After discretizing the nonlinear differential equations, the system of algebraic equations is solved using one of the iterative Gauss-Seidel method [16], which is more stable and accurate for nonlinear equations (1-3). Numerically solving the proposed equations mathematical model of solar collector was validated [17] with the results of experiment, which were given in [12], as a result of validation root-mean-square error and the coefficient of determination were RMSE=0.61 K, R^2=0,99995. All data from the numerical analysis shown in figure 3, which illustrate the annual weather data of Tashkent region.
As shown in figure 3 direct solar radiation has been changed form 0.001W/m² to approximately 1000 W/m², where the ambient temperature changed from 260 K to about 315 K.
Figure 4. a) Comparison of specific heat gain of PTC by using MWCNT based nanofluids and water as a heat transfer fluid, b) Comparison of outer temperatures by using MWCNT based nanofluids and water as a heat transfer fluid
As shown in figure 4,a specific heat gain of PTC was changed from 0 up to 800 W/m² for heat transfers as MWCNT based nanofluids, where this value was reached up to about 650 W/m². The value of zero for specific heat gain, which means zero solar radiation. The difference between the specific heat gain for nanofluid based PTC and water based was reached 126.5 W/m², which illustrate 126.5 W energy saving for each m² are of PTC. Moreover, in figure 4,b given the difference between the outer temperature from PTC for nanofluids and water during the one-year period. The difference between the temperatures were reached to about 3 K at maximum values of solar radiation, as shown in figure 4,b. Moreover, in figure 5 shown the comparison of thermal efficiencies of DASC by using MWCNT based nanofluids and water, with the respect of value.
(16)
Figure 5. Comparison of the annual thermal efficiency of PTC by using MWCNTs based nanofluids and water, with the respect of Tm value
As shown in figure 5 the thermal efficiency of PTC by using nanofluids changed from about 84.5% to nearly 88.5%, where this value for water-based DASC fluctuated between approximately 70% and nearly 75%.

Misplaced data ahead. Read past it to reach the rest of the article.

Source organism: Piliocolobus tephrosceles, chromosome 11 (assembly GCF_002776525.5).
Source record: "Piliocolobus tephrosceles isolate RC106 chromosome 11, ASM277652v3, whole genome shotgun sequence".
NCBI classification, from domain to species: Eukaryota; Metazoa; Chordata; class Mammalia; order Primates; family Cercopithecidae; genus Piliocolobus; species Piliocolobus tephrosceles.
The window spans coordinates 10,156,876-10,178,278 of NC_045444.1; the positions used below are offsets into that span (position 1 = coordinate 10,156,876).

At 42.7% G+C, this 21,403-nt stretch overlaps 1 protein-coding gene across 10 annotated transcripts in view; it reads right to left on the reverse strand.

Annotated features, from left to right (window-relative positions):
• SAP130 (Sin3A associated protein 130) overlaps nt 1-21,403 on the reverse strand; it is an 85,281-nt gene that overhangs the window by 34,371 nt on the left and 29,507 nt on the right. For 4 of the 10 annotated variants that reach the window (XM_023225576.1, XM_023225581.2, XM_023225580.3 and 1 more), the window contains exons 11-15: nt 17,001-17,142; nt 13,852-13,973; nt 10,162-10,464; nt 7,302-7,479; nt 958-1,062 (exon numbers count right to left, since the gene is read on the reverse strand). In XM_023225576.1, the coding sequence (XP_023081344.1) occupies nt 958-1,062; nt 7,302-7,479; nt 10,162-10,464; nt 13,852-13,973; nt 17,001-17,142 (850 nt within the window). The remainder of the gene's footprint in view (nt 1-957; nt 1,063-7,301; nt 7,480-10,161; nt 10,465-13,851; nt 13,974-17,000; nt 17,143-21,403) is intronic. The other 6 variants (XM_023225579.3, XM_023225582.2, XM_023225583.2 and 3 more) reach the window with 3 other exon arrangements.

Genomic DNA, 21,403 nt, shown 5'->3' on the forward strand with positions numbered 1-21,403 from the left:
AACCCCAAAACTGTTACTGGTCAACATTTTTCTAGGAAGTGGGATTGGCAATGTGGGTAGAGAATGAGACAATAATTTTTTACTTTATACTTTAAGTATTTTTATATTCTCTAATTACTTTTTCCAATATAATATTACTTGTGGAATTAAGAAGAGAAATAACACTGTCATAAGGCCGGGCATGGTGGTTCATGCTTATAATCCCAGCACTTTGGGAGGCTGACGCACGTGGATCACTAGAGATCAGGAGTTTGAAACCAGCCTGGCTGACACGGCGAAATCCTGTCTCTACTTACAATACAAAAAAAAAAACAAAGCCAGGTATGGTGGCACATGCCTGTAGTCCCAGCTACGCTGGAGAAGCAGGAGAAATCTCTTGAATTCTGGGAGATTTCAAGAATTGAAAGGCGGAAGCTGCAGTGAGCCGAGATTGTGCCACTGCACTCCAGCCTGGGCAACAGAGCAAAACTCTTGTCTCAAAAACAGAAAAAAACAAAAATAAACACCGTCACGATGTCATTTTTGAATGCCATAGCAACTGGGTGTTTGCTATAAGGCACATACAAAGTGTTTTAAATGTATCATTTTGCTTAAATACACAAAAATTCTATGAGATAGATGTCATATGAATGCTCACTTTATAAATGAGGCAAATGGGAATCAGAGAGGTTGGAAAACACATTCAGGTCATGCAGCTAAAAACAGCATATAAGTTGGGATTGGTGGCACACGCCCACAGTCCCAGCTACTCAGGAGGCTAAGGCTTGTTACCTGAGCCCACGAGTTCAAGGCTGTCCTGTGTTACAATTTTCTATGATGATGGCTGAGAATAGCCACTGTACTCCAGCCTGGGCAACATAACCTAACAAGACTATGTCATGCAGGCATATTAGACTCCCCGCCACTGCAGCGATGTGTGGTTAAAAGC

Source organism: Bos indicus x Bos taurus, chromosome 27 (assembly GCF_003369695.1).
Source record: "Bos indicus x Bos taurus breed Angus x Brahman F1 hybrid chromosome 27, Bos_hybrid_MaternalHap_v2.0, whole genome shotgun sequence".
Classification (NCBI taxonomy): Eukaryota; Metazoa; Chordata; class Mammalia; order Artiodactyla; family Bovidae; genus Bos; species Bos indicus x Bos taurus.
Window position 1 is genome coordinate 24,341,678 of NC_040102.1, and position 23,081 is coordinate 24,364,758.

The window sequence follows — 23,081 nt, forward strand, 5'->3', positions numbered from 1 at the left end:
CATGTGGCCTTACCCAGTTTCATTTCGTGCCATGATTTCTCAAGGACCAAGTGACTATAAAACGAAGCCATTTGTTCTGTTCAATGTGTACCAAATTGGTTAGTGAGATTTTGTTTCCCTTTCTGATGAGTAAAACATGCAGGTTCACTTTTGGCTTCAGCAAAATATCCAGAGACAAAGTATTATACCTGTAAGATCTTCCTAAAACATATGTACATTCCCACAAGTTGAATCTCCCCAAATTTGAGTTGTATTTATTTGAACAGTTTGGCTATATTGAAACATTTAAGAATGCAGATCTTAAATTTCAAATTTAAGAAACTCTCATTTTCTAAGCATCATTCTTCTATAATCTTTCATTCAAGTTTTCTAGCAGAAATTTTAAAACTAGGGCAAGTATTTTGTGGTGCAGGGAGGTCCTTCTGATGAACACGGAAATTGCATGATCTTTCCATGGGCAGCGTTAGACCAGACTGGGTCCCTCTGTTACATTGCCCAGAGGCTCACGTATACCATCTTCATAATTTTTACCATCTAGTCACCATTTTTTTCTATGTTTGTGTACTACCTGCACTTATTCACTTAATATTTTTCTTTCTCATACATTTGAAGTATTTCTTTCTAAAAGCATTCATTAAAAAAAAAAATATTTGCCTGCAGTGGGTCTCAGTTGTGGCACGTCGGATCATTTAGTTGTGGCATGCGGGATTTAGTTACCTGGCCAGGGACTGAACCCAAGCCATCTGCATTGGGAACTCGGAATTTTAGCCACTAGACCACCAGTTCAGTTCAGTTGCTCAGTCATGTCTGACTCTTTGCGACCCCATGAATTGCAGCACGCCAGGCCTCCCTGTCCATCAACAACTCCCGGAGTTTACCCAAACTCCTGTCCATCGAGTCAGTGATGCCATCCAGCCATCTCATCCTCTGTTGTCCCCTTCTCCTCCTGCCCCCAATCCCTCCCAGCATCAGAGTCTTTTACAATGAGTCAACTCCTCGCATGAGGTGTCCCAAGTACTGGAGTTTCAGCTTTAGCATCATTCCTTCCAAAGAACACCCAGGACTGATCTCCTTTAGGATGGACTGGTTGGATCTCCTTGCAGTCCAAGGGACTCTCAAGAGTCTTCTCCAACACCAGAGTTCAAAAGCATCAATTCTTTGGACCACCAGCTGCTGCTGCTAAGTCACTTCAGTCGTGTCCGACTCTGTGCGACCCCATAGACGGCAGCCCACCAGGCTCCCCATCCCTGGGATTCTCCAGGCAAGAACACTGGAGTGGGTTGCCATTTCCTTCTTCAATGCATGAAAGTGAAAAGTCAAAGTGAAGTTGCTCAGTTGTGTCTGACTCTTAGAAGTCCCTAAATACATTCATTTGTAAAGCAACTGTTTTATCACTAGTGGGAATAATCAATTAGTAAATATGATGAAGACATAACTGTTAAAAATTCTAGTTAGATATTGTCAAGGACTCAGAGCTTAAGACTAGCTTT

Furthermore, have been carried economic and ecologic analyses for the performance of DASC by using MWCNT based nanofluids as heat carrier. Technical and economical indicators were given in table 1. Results from the economic and ecologic investigation were announced in table 2.
It can be concluded that the thermal efficiency difference between the using of MWCNT (0.05%) based nanofluids and water as a heat transfer fluid supports about 13.5% enhancement. In terms of annual specific heat gains nanofluid used in PTC as heat carrier fluid owned 1469.9 kW/m²a, where water supplied the 1244 kW/m²a. From point of view the energy saving using nanofluids in DASC showed 224 kW/m²a useful heat gain more than water. As a result of tecno-economic and ecologic analyses the annual amount of useful energy obtained from 1 m2 surface of the collector was 1469 [kWh/(m²∙a)], and when water is used as a heat carrier, the annual amount of useful energy obtained from 1 m² surface is 1244 [kWh/(m²∙a)], which leads to an increase in useful heat energy obtained by 225 [kWh/(m²∙a)]. When nanofluids are used as a heat carrier in a solar collector, the cost of 1 kWh of thermal energy is 0.029 [USD/kWh], and when water is used, it is 0.034 [USD/kWh]. The payback period of the initial investment amount of the nanofluid solar collector is 3.96 years, where the interest rate of the bank is calculated at 23%, and the payback period of the initial investment amount of the water solar collector is 3.99 years.
1 International Energy Agency, “International Energy Agency (IEA) World Energy Outlook 2022,” Https://Www.Iea.Org/Reports/World-Energy-Outlook-2022/Executive-Summary, p. 524, 2022, [Online]. Available: https://www.iea.org/reports/world-energy-outlook-2022
2 J. L. de la Peña and R. Aguilar, Energy Procedia 57 (2014) 2205. doi: 10.1016/j.egypro.2014.10.187